On the Physical Demands of Gaming: Quantifying Pain, Muscle Activity, Kinematics, and Performance Changes
AuthorForman, Garrick Neville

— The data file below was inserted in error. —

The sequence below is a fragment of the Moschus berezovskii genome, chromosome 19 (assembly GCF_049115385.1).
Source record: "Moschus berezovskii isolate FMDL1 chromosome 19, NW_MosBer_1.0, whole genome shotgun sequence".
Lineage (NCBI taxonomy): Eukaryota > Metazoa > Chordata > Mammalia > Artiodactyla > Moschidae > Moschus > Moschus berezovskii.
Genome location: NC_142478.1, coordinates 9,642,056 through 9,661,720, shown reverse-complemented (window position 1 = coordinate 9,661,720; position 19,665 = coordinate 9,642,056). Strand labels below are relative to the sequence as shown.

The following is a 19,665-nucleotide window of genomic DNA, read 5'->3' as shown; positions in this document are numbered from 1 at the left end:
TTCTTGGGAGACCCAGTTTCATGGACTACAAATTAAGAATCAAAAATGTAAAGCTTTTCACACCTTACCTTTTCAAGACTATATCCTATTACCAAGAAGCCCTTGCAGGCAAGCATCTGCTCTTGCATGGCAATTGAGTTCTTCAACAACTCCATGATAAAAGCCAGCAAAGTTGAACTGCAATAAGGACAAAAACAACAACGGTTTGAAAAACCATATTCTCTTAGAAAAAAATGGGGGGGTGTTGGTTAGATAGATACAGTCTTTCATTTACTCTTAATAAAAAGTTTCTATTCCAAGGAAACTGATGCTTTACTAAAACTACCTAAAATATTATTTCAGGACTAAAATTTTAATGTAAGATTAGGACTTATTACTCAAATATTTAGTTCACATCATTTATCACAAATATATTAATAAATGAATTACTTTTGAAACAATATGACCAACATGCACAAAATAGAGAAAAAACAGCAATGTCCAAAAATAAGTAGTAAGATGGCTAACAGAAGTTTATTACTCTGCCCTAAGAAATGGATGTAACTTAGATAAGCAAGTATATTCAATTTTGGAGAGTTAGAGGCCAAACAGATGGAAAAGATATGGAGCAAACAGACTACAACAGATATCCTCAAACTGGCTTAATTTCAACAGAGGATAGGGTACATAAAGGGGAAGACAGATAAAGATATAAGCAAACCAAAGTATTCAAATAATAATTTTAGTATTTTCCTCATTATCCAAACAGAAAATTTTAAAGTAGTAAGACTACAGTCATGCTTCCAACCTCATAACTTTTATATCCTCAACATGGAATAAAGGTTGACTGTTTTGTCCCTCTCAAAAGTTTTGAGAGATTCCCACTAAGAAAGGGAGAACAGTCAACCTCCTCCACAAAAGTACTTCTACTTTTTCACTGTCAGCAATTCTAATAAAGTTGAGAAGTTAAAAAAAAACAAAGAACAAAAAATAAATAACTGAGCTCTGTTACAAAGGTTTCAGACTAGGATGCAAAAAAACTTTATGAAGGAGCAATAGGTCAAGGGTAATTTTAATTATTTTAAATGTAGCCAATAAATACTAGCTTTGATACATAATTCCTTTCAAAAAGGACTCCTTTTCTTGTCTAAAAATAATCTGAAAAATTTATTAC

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AbstractWith the rapid growth of both the gaming and esports industries, millions of individuals are now playing games as hobbies and careers. The intense and repetitive nature of gaming can likely lead to significant muscle fatigue and increase an individual’s susceptibility to musculoskeletal injuries and pain. However, the physical demands of gaming have largely been unexplored. The objectives of this thesis fell into three categories. 1) Determine where gamers most commonly experience pain while gaming and whether any demographics or gaming habits can predict pain or discomfort in the upper body (Chapter 3). 2) Determine how muscle fatigue and motor performance of the distal upper limb are impacted by a low-force/high-repetition fatiguing protocol utilizing rapid mouse clicking (Chapter 4) and mouse aiming (Chapter 5). 3) Determine the muscular and postural demands associated with high level, competitive gaming (Chapter 6). In Chapter 3, we identified that the neck, low back, and right arm were the most common locations of gaming-related pain. The high prevalence of gaming-related pain reported confirmed that gaming-related pain is a significant problem which requires further investigation. In Chapters 4 and 5, we found that low-force, high repetition fatigue protocols led to few impairments in motor performance. However, changes in EMG characteristics indicated that the mouse clicking protocol led to fatigue of the wrist flexors while the mouse aiming protocol produced muscle fatigue in the wrist extensors. Finally, in Chapter 6, we found that static loading of the shoulder and forearm musculature exceeded guidelines while playing a competitive PC first-person shooter. Musculature of the upper limb produced sustained high levels of muscle activity with little to no rest, exceeding suggested guidelines based on both magnitude of activity and rest time. This thesis provides some of the first research investigating the physical impact of video games on the upper body. It is also the first work to document the impact of low-force fatiguing protocols on fine motor functioning of the distal upper limb and to quantify the physical demands while playing competitive PC video games.
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